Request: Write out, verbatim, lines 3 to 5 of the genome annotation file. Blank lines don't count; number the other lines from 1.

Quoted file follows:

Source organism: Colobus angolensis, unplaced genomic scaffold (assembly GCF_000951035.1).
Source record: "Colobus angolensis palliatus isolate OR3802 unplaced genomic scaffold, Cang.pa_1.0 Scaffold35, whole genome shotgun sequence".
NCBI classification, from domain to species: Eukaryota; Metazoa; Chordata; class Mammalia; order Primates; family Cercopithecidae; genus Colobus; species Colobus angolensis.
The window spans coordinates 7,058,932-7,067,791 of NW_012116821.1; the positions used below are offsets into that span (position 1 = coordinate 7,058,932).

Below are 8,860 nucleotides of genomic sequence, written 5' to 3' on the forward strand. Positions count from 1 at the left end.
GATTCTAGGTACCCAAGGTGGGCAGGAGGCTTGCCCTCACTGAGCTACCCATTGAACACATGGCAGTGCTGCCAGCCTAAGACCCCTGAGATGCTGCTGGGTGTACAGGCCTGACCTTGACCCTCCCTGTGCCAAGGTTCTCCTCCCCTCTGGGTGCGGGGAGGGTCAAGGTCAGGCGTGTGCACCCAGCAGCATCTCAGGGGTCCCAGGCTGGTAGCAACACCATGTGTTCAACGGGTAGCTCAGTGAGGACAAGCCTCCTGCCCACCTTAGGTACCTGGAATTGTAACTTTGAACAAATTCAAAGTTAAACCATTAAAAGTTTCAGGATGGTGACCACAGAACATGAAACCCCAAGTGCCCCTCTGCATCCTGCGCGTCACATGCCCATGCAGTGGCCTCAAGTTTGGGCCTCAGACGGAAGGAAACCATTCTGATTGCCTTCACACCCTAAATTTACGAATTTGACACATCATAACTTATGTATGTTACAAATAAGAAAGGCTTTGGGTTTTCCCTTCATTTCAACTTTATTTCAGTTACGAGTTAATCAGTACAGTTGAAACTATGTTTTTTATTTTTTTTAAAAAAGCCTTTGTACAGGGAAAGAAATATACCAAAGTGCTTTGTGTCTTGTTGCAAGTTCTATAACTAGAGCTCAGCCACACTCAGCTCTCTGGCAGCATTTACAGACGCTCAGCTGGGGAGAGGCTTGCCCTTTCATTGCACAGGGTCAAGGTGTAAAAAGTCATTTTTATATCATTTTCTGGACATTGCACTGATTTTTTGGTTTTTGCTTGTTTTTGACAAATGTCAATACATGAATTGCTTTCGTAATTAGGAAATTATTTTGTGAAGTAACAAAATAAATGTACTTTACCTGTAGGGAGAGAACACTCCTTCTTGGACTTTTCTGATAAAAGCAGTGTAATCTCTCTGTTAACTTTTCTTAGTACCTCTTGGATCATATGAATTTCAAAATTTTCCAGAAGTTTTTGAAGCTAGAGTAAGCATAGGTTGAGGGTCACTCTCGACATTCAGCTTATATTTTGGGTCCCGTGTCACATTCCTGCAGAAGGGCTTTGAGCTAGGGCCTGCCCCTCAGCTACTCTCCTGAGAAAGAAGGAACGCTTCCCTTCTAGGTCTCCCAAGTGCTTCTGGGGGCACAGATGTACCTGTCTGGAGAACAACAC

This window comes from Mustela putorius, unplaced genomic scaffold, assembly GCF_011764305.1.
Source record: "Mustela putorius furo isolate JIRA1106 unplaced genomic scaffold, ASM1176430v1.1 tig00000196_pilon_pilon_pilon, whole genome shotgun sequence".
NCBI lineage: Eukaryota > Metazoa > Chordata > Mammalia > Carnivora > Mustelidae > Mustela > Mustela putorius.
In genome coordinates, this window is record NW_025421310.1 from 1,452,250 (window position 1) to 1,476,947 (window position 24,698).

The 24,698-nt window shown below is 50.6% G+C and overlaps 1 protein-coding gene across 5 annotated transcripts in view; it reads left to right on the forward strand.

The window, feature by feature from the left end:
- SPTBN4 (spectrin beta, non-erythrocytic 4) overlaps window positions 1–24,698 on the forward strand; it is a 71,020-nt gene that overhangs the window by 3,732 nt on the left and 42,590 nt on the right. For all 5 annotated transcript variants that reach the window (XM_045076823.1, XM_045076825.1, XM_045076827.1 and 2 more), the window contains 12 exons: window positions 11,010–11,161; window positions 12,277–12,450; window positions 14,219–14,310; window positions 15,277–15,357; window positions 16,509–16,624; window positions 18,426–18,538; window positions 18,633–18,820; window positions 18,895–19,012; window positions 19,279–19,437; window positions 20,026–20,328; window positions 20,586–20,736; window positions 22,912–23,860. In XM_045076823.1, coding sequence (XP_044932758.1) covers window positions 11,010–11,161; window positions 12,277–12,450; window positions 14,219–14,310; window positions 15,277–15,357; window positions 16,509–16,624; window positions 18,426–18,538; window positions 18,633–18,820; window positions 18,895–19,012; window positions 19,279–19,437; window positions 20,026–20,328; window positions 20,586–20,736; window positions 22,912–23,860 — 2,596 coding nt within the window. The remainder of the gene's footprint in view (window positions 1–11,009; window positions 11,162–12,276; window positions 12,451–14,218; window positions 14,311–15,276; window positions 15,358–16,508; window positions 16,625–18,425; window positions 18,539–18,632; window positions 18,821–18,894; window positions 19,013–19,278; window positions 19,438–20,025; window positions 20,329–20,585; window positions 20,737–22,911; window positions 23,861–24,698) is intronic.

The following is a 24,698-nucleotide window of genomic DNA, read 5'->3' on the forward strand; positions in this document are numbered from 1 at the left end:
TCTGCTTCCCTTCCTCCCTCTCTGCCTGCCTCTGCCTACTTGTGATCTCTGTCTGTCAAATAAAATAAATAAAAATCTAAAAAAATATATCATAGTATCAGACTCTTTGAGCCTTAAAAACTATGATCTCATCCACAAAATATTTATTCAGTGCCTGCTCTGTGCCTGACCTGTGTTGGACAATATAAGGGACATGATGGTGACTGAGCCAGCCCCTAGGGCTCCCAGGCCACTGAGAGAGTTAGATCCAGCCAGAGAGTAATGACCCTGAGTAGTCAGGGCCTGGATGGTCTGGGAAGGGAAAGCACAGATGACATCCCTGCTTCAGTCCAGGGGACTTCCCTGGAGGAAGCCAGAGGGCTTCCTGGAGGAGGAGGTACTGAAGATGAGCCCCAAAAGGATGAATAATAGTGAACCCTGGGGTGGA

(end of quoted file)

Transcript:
NCBI classification, from domain to species: Eukaryota; Metazoa; Chordata; class Mammalia; order Primates; family Cercopithecidae; genus Colobus; species Colobus angolensis.
The window spans coordinates 7,058,932-7,067,791 of NW_012116821.1; the positions used below are offsets into that span (position 1 = coordinate 7,058,932).

Below are 8,860 nucleotides of genomic sequence, written 5' to 3' on the forward strand. Positions count from 1 at the left end.